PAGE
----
thou change them, and they shall be changed. 7. Koran, the sublimity of the, contrasted.- But thou art the same, ard thy years shall have "Our Holy Scriptures are the only compositions no end.' The Koran, therefore upon a fair ex. that can enable the dim sight of mortality to pe-amination, far from supporting its arrogant claim Dettate into the invisible world, and to behol a to a supernatural work, sinks below the level of Elimpse of the divine perfections. Accordingly, | many compositions confessedly of human original;


KNOWLEDGE God through Christ, Ephesians iii. 12.–4. Ac- tians held as constituting the very essence of their ceptance with God, Ephesians v. 27.-5. Holy system ; which our reformers considered as the confidence and security under all the difficulties most important point ; which our venerable mar: and troubles of the present state, 2 Timothy i. tyrs gloried in, and sealed with their blood; and 12.6. Finally, eternal salvation, Romans viï. which, as the church of England observes, is a 30 ; v. 18.

very wholesome doctrine, and full of comfort." Thus we have given as comprehensive a view See Dr. Oven on Justification ; Ravlins on of the doctrine of justification as the nature of Justification; Edwards's Sermons on ditto; this work will admit; a doctrine which is found. Lime Street Lect. p. 350; Hervey's Theron ang ed upon the sacred Scriptures; and which, so Aspasia, and Eleven Letters; Witherspoon's far from leading to licentiousness, as some sup- Conne.rion between Justification and Holiness; pose, is of all others the most replete with mo- Gill and Ridgley's Did.; but especially Booth's tives to love, dependence, and obedience, Rom. Reign of Grace, to which I am indebted for great vi. 1, 2. A doctrine which the primitive Chris- 1 part of the above article.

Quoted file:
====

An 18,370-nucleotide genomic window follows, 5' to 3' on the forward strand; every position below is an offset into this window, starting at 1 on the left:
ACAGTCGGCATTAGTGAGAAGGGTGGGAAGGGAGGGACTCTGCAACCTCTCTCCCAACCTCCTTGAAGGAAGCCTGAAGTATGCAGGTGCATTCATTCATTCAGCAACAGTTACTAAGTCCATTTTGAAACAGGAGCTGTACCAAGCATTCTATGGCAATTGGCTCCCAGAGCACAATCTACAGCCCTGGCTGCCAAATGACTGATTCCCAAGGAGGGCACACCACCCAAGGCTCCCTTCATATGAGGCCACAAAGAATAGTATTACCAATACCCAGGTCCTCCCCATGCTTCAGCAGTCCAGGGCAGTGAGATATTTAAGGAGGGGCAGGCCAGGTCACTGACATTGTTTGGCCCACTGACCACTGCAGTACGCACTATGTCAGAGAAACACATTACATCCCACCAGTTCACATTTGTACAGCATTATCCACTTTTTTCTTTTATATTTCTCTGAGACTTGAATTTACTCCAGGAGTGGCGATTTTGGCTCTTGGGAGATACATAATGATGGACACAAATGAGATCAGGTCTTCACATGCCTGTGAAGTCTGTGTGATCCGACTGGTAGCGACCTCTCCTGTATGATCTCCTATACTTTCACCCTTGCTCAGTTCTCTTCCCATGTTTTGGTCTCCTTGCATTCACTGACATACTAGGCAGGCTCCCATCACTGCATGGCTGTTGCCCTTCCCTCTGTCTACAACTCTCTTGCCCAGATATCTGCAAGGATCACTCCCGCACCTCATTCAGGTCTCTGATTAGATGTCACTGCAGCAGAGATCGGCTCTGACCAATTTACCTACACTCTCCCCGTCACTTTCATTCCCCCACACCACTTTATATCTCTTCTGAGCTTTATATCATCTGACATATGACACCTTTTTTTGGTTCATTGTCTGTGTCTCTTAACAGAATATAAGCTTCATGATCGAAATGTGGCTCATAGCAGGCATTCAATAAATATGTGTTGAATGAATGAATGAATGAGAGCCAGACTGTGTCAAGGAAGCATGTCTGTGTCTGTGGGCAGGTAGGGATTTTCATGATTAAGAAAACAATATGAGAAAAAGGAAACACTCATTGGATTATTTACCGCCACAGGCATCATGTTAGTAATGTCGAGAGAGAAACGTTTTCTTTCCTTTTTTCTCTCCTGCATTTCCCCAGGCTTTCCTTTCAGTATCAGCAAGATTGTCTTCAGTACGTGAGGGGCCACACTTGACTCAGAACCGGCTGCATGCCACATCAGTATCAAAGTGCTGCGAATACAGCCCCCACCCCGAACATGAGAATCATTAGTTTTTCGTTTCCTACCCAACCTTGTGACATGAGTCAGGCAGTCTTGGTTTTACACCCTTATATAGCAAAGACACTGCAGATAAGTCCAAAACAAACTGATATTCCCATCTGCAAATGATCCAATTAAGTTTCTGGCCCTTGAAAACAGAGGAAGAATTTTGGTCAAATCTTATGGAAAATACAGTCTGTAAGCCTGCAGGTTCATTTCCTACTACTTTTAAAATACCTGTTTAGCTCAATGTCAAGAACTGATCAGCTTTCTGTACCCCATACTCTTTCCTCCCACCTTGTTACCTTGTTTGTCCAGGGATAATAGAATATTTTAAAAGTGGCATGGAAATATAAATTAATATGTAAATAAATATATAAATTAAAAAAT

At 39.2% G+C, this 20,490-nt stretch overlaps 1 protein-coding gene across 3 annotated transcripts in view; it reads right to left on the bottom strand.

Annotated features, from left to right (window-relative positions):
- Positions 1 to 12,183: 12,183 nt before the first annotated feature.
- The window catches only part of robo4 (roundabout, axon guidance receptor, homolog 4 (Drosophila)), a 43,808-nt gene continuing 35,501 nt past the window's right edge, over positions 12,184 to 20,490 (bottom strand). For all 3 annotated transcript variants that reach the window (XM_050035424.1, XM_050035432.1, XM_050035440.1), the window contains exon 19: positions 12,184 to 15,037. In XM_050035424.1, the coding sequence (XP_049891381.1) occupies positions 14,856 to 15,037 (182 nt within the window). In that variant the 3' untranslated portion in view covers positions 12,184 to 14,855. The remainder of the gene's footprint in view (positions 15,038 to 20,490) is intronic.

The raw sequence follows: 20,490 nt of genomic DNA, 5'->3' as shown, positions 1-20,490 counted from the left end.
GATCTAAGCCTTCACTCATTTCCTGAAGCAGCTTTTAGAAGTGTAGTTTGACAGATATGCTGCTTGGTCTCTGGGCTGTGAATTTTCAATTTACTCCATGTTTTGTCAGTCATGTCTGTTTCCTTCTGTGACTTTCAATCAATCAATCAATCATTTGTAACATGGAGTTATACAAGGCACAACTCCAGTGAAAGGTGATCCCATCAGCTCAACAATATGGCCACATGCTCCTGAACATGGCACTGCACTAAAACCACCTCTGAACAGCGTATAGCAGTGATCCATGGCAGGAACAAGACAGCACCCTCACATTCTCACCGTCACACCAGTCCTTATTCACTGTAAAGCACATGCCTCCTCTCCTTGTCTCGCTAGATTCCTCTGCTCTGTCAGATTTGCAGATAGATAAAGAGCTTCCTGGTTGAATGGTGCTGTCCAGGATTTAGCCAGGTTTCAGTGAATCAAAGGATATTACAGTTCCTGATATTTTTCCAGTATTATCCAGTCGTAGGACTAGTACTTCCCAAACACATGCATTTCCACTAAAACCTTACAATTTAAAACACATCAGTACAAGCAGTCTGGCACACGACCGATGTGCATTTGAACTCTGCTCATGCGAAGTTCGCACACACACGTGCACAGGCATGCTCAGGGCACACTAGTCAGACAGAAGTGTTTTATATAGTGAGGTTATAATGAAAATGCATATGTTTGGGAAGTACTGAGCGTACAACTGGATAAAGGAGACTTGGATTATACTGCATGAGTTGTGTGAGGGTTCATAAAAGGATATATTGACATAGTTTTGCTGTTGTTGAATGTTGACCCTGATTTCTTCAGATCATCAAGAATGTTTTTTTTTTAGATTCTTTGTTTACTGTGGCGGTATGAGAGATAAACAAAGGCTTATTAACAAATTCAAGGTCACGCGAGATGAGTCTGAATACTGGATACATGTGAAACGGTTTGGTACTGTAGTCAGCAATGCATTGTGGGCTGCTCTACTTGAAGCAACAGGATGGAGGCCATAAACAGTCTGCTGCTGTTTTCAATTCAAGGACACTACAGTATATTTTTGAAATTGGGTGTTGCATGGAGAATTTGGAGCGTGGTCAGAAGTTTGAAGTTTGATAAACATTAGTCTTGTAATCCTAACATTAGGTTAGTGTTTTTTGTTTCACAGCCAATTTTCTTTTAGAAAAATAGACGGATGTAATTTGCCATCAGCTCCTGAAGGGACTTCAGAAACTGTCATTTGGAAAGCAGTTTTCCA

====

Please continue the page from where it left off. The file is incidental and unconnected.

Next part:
K. KEITHIANS, a party which separated from the 16th century; so called from Bertrand the Quakers in Pennsylvania in the year 1691. Knipperdoling, who taught that the righteous They were headed by the famous George Keith, before the day of judgment shall have a monarchy from whom they derived their name. These on earth, and the wicked be destroyed; that men who persisted in their separation, after their are not justified by their faith in Christ Jesus ; leader deserted them, practised baptism, and re- that there is no original sin ; that infants ought ceived the Lord's Supper. This party were also not be baptized, and that immersion is the only calle ! Quaker Baplists, because they retained mode of baptism: that every one has authority the language, dress, and manner of the Quakers. to preach and administer the sacraments; that